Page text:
Philadelphia Ordered Restaurants Closed. Then the City's Mayor Went Out To Eat in Maryland.

Public officials are routinely undermining the legitimacy of coronavirus countermeasures by ignoring their own (often arbitrary) rules.


Philadelphia Mayor Jim Kenney publicly apologized on Monday after he was busted for sneaking across the border to enjoy a meal at a Maryland restaurant over the weekend.

Restaurants and bars in Maryland are allowed to offer limited indoor dining—capacity is capped at 25 percent of what would normally be allowed in an attempt to reduce the spread of COVID-19. Establishments elsewhere in Pennsylvania are operating under similar restrictions as well. But in Philadelphia, indoor dining is still fully forbidden under restrictions imposed by the city government—the one that Kenney runs. The city's ban on indoor dining, which was extended in late July amid fears of a "second wave" of COVID-19 cases in Philadelphia, is scheduled to be lifted on September 8.

But Kenney apparently couldn't wait that long. A sharp-eyed restaurant-goer caught Kenney dining indoors in Maryland on Sunday. The photo quickly went viral, and Kenney's office confirmed to a local TV station that the mayor had gone south of the border to visit "a restaurant owned by a friend."

(Source: Instagram (@MarcVetri))

On Monday, Kenney issued a more substantial apology via his Twitter account. "I felt the risk was low because the county I visited has had fewer than 800 COVID-19 cases, compared to over 33,000 cases in Philadelphia," he wrote. "Restaurant owners are among the hardest hit by the pandemic. I'm sorry if my decision hurt those who've worked to keep their businesses going under difficult circumstances."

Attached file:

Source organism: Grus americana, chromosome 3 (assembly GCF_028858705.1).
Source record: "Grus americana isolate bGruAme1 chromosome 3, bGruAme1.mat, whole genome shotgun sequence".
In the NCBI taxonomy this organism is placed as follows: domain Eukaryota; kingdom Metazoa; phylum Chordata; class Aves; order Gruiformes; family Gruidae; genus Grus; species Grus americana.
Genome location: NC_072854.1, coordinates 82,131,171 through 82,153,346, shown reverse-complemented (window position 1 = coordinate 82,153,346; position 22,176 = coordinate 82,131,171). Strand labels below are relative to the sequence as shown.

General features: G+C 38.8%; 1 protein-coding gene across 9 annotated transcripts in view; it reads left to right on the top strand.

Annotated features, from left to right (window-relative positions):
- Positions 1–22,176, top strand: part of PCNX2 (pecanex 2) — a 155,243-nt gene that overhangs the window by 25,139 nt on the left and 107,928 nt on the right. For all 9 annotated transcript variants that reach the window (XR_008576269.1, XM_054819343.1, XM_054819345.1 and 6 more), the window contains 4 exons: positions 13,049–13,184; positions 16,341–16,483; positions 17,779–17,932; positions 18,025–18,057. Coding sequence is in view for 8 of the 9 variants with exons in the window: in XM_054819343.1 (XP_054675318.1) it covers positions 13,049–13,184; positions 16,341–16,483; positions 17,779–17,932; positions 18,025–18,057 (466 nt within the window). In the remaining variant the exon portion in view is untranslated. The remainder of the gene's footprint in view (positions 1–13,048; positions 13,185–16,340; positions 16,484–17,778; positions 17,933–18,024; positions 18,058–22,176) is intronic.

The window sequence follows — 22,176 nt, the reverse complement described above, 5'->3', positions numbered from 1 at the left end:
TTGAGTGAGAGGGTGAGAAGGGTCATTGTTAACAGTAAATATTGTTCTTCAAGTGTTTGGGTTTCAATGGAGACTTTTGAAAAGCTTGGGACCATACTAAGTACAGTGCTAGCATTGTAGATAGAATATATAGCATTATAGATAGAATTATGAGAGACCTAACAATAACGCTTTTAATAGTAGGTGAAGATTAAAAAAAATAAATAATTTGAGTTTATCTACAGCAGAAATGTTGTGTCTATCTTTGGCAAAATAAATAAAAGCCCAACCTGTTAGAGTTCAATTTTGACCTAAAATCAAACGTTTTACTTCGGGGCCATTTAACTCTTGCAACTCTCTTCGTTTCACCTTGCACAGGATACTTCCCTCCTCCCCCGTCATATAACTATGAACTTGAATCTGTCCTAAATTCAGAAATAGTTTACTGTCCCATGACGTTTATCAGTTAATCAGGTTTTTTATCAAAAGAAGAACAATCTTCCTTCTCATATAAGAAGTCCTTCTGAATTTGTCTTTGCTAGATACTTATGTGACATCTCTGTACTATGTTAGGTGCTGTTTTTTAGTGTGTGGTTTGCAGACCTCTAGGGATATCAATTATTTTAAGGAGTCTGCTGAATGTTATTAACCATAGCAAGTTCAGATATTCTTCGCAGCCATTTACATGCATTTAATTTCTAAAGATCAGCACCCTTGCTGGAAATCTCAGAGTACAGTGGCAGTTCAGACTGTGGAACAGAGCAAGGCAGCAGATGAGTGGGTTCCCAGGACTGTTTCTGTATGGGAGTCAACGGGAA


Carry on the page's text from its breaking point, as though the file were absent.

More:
Kenney is right to point out that the coronavirus risk is not the same everywhere at all times, and it certainly makes sense for different jurisdictions to adopt policies that reflect that. But his do-as-I-say-not-as-I-do approach to COVID-19 undermines the legitimacy of the harsh restrictions Philadelphia has imposed on its own restaurant industry and demonstrates a callous disregard for how those policies have impacted the city's residents and businesses. Kenney can drive across the border to Maryland easily, but a Philly bar can't pick up and move to Delaware to escape the city's lockdowns.

If nothing else, Philadelphia's ban on indoor dining certainly fails what I'd call the Burgermeister Meisterburger Yo-Yo Test—a reference, of course, to a memorable scene in the most libertarian Christmas movie ever made. The test is a simple one: If a public official can't avoid breaking his or her own laws—even, as in Kenney's case, the spirit of the law—then they're probably bad laws.

Unfortunately, the COVID-19 pandemic has created fertile ground for arbitrary and meaningless restrictions on economic activity. Worse, it's not clear that lockdowns have helped curb the spread of the virus. As Reason's Jacob Sullum noted last week, both Arizona and Georgia have seen COVID-19 cases decline by roughly the same degree in recent weeks despite adopting far different strategies in July—Arizona Gov. Doug Ducey ordered gyms, bars, movie theaters, and water parks to close and imposed strict limitations on restaurants, while Georgia mostly allowed people to decide for themselves whether it was safe to go out.

The pandemic has also created an opportunity for public officials to meddle in even sillier ways, like when New York Gov. Andrew Cuomo, a Democrat, told bars they couldn't serve alcohol without also selling food—and then tried to regulate what types of food actually counted as, well, food. He's also threatened to ban not only indoor dining but also outdoor dining in New York state, which would likely condemn thousands of restaurants to failure. There is no clear public health benefit to any of that.

Bars and restaurants were always going to have a hard time surviving the pandemic as more people voluntarily socially distanced and cut back on their spending in the wake of an economic downturn; public officials should avoid making the crisis worse with arbitrary rules. And if you can't resist playing with a yo-yo, maybe don't make it illegal for your constituents to do the same.